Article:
A notoriously bearish hedge fund manager is more convinced than ever a crash is coming - and has pushed his short bets to a record
Reuters / Kai Pfaffenbach
- Bearish fund manager Russell Clark increased Horseman Global Fund's net short position to 111% of gross assets, Bloomberg reported on Tuesday, citing an investor letter.
- Clark is betting against a historically long bull market at a time when central-bank rate cuts and tempered trade-war tensions have pushed stocks to record highs.
- Horseman is eyeing its worst yearly loss yet, with its short-heavy strategy yielding a 27% loss on a year-to-date basis, according to Bloomberg.
- The manager told investors in October he "can see all the problems with the markets," and the only issue "is timing."
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Hedge fund manager Russell Clark stands to win big from a market crash. But record-setting stocks haven't been kind to his bearish investments.
The Horseman Global Fund manager raised his portfolio's net short position to 111% of gross assets, Bloomberg reported, citing an investor letter sent Monday. Clark has been regularly shorting stocks since 2012, according to Bloomberg.
The London-based manager is actively betting against the longest bull run in history, as central-bank rate cuts and and trade-war optimism fuel new market peaks. The S&P 500, Nasdaq Composite, and Dow Jones Industrial Average all closed at record highs Monday, bucking summer fears of an economic recession.
Bearish investors are now faced with two options: double down on a market contraction or exit before rising stocks further damage their positions. Clark claims the market exhibits several signs of a crash coming in the future, and that bearish investors simply need to be patient.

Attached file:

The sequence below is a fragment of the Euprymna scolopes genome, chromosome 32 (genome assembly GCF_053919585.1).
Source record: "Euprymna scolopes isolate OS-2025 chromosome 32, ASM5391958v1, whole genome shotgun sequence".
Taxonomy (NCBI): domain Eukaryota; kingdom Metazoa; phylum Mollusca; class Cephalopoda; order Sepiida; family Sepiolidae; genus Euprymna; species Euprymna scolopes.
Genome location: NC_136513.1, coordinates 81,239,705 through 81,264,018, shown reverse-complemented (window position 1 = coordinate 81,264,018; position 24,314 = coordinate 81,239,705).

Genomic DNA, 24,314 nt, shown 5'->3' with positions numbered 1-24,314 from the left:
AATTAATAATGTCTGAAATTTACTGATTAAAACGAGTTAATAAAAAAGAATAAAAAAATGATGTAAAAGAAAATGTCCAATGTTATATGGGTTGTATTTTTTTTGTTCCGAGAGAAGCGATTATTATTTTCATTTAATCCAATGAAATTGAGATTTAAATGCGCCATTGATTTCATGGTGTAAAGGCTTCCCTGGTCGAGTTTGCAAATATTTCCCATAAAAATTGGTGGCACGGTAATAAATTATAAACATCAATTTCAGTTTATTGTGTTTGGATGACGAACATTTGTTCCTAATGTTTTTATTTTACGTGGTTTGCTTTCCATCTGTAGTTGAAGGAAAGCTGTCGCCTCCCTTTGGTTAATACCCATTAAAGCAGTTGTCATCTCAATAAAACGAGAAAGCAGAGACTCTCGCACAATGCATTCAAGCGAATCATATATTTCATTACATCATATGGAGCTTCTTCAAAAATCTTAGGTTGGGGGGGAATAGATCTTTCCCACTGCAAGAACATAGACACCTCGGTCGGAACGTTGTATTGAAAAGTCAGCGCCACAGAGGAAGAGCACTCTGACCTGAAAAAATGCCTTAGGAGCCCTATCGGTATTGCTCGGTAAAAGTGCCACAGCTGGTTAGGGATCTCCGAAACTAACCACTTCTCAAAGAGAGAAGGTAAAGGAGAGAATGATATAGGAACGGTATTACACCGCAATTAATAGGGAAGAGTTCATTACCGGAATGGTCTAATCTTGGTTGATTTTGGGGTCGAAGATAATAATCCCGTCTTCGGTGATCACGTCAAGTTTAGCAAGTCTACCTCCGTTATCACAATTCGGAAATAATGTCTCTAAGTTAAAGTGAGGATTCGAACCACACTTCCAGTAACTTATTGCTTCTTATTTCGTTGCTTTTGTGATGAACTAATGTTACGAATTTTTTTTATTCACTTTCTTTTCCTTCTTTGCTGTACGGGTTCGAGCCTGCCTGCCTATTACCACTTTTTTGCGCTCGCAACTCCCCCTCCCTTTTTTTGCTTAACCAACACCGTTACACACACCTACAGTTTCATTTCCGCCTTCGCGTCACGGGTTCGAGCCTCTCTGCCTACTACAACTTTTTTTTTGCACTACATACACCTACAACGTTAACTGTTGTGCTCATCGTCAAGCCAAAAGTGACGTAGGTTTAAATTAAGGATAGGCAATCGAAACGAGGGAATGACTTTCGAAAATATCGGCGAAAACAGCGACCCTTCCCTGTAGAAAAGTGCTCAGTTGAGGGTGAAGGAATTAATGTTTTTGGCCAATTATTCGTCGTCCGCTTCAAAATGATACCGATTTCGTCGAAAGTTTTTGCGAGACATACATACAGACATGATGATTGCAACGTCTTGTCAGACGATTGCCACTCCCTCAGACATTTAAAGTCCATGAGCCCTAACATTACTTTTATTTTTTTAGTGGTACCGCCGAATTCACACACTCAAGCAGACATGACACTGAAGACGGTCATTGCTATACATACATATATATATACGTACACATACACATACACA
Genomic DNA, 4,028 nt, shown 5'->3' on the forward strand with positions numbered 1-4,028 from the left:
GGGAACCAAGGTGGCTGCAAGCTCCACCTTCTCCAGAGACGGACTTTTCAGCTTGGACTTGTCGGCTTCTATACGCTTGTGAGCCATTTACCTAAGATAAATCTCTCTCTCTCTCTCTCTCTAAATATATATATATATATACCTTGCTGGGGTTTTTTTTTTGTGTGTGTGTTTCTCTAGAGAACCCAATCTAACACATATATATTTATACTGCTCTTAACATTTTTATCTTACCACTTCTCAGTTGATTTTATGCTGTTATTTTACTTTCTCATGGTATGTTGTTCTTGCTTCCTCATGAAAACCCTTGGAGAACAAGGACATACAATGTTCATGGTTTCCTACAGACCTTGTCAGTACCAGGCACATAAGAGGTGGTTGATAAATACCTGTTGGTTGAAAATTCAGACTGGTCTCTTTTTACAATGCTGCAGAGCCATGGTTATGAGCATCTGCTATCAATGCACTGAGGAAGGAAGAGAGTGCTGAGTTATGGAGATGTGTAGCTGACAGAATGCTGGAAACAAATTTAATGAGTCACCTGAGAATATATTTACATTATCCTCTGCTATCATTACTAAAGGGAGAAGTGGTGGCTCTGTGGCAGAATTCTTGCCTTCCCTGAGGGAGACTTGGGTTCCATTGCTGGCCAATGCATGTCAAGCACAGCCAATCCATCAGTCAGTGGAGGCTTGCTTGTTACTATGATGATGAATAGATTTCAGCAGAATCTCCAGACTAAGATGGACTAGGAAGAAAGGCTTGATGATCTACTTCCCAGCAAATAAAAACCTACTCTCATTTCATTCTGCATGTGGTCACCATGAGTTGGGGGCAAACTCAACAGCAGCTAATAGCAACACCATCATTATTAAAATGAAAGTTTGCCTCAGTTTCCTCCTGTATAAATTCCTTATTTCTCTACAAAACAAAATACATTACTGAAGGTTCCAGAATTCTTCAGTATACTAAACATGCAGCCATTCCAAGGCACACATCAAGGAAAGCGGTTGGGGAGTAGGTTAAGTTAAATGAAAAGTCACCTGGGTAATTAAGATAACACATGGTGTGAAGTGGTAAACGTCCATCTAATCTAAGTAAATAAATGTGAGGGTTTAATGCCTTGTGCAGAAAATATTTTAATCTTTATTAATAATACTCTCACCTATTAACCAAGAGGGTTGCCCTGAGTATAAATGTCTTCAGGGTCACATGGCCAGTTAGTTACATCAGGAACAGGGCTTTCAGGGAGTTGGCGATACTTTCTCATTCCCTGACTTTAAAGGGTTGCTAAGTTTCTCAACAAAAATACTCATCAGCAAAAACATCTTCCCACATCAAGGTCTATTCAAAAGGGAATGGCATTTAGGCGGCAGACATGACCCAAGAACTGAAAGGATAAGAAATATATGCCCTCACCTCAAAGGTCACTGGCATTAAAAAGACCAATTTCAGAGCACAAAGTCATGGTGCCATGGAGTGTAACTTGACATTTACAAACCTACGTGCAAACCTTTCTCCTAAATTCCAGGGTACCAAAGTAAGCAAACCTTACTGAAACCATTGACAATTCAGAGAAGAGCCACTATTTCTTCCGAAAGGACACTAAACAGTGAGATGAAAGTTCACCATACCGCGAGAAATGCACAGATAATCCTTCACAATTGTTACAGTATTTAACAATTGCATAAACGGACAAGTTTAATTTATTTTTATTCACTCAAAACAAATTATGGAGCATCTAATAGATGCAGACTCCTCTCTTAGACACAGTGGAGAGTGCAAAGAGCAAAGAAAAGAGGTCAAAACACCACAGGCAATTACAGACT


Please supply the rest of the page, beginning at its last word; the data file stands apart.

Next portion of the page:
"I can see all the problems with the markets, and I can see how they will unwind, and how we will make money from it," the fund manager told Horseman clients in October. "The issue is timing."
Up to this point, Clark has been a few years early to the bear-market party. His fund tumbled 24% in 2016 after years of double-digit gains, according to Bloomberg. Horseman is on track for its biggest annual loss yet, having lost 27% year-to-date. The fund's assets have fallen to $263 million from $1.7 billion in 2015, Bloomberg reported.
Despite Horseman's losses and record-high stock indexes, many of the world's richest side with Clark in his economic pessimism. A majority of the world's wealthiest investors anticipate a "significant" market slump in 2020, according to a UBS Global Wealth Management survey published November 12. Of the 3,400 investors surveyed, 25% of their average assets are in cash, and roughly 60% of respondents said they'd consider increasing their cash reserves.
"Business fundamentals that once were the backbone of how investors think about the market are now being usurped by a confusing geopolitical landscape. As a result, investors are now less likely to act," UBS said in the report.
Markets could also be driven lower by the simple theory of economic cycles, Clark said in an October letter, according to Bloomberg. The record-long expansion has led many to grow concerned of upcoming contraction, and the manager's strategy could be a rare winner should a recession tear into global markets.
"The investing world at large is about to discover the pitfalls of levered long investing at the end of the cycle," Clark wrote in October. "Exciting times ahead."
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